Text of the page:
Michigan court temporarily blocks pre-Roe abortion ban
A county judge in Michigan on Friday ruled that county prosecutors cannot enforce the state's 1931 pre-Roe abortion ban.
Driving the news: Circuit Court Judge Jacob Cunningham said that enforcing the ban would "send the health care system into crisis."
Catch up fast: The 1931 law makes abortion illegal unless it is necessary to save the pregnant person's life.
- Under the ban, anybody who provides an abortion in violation of the law could be found guilty of manslaughter.
- Earlier this month, a judge ruled that the injunction on the pre-Roe ban does not apply to local prosecutors, allowing them to enforce the law.
What they're saying: "I am grateful for this ruling that will protect women and ensure nurses and doctors can keep caring for their patients without fear of prosecution," said Michigan Gov. Gretchen Whitmer in a statement.
- "Absent this preliminary injunction, physicians face a very real threat of prosecution depending on where they practice. There is no doubt that the statue criminalizing abortion is in direct conflict with the ability of the medical community to provide the standard of care consistent with their education, training, expertise and oath," said Michigan Attorney General Dana Nessel.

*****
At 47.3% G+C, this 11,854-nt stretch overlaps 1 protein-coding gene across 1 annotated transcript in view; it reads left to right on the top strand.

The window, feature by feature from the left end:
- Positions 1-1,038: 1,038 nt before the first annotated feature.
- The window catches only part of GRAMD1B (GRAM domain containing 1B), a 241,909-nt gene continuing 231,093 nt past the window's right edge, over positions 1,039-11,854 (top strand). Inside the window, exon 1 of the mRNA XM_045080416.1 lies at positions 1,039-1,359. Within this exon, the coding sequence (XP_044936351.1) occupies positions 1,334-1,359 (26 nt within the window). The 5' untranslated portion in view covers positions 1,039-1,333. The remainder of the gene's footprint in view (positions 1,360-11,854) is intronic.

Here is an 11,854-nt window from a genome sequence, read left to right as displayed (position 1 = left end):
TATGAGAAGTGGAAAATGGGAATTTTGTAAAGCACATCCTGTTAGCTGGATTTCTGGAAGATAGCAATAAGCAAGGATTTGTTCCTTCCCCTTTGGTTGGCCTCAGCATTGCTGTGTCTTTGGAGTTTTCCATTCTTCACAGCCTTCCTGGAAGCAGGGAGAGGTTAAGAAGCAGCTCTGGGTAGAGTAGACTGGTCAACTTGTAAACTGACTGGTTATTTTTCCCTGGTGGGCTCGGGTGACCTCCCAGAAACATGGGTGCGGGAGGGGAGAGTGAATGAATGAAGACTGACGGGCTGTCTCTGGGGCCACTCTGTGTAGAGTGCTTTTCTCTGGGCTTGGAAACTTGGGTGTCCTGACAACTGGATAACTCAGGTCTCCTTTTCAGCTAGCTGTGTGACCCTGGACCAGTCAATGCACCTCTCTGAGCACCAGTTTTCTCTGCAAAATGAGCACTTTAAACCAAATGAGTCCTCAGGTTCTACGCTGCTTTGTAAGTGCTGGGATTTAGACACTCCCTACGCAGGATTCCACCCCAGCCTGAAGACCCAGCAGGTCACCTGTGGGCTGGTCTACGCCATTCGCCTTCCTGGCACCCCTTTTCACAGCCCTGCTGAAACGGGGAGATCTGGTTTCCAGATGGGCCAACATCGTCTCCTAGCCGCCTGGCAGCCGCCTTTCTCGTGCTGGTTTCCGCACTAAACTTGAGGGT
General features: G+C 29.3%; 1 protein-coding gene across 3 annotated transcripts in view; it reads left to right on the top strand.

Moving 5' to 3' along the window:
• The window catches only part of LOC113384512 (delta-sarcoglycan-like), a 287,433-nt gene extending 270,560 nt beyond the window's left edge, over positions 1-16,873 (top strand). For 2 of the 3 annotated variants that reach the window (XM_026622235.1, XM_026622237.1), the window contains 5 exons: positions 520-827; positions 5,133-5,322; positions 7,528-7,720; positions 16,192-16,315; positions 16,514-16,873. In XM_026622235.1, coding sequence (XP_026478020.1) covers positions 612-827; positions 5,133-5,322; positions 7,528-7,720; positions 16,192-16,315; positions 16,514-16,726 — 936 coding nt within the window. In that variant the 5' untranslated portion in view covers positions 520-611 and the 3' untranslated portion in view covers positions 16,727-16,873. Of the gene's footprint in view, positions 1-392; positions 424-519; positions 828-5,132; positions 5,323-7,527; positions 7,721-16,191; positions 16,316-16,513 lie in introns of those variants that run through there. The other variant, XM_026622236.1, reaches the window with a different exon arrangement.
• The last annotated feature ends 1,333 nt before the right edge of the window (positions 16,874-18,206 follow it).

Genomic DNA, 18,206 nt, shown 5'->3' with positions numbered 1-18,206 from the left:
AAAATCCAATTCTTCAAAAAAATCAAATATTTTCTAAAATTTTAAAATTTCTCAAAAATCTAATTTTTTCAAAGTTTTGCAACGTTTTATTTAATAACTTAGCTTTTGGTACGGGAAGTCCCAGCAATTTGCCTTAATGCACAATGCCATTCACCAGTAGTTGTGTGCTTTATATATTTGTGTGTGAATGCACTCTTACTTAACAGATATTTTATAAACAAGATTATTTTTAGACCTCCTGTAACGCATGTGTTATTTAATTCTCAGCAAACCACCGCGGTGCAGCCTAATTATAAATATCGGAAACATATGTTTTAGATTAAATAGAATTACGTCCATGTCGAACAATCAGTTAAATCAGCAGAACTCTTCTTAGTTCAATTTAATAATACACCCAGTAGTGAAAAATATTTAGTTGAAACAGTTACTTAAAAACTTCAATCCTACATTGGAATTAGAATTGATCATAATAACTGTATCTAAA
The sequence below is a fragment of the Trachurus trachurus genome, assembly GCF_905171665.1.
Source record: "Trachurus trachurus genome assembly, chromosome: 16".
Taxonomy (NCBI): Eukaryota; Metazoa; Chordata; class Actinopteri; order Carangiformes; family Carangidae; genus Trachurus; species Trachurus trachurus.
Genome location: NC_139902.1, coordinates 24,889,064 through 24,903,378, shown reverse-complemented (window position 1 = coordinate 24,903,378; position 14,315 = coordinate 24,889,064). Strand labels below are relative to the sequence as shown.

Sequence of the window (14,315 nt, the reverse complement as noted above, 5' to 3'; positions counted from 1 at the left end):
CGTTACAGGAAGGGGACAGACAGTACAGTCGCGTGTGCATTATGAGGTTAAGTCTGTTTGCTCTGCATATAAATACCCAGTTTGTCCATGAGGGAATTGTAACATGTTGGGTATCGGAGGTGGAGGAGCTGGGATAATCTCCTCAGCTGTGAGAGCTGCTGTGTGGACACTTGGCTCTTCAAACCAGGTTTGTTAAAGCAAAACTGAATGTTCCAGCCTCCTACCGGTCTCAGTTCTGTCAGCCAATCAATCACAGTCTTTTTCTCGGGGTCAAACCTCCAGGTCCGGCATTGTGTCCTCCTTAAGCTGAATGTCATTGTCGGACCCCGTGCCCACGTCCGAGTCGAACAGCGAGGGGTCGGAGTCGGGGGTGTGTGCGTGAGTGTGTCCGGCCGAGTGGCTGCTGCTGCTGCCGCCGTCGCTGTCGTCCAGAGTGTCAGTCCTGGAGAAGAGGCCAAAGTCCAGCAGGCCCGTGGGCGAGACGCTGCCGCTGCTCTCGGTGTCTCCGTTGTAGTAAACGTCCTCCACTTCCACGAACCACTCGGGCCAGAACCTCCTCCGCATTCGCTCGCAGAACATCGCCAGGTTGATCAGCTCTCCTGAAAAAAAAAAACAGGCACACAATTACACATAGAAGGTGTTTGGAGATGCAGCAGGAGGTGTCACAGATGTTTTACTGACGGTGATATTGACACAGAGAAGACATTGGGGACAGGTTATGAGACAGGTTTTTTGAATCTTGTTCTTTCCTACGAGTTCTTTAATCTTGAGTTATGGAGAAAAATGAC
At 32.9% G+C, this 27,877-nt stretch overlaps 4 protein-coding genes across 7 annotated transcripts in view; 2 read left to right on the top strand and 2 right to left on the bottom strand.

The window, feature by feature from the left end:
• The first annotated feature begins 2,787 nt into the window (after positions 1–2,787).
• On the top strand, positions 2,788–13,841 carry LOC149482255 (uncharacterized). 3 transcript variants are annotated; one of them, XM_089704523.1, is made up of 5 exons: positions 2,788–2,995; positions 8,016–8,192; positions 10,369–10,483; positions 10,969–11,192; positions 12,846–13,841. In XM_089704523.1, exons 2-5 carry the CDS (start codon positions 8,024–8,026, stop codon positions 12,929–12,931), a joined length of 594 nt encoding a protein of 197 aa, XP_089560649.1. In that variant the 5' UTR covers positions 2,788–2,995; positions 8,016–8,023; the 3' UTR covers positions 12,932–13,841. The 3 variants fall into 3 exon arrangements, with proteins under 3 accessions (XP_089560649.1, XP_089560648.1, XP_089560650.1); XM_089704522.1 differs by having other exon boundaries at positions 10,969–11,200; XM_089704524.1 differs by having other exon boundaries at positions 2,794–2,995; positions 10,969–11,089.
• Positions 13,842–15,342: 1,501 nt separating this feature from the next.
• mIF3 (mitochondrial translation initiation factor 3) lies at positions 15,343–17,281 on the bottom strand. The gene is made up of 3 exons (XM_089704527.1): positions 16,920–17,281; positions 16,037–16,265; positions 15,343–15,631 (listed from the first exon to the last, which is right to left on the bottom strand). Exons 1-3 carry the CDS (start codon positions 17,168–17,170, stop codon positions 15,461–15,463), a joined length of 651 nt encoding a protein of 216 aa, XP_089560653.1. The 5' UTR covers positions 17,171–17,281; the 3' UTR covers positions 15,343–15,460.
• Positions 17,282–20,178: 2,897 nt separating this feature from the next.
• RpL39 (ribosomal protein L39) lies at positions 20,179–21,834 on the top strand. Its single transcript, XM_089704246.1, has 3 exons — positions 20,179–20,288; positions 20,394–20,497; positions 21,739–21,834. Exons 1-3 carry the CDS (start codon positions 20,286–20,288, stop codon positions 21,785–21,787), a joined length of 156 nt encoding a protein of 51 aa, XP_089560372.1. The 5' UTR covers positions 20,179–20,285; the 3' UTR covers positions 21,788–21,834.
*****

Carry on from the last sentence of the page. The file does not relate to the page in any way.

State of play: Abortion rights advocates in Michigan have submitted over 750,000 signatures for a ballot initiative that would create a state constitutional right to "reproductive freedom."
- If at least 425,059 signatures are verified, the measure will appear on the ballot in the fall.
- The proposal is currently facing legal challenges.
- The judge’s decision means there is no longer a possibility that the 1931 law could be enforceable ahead of the November election.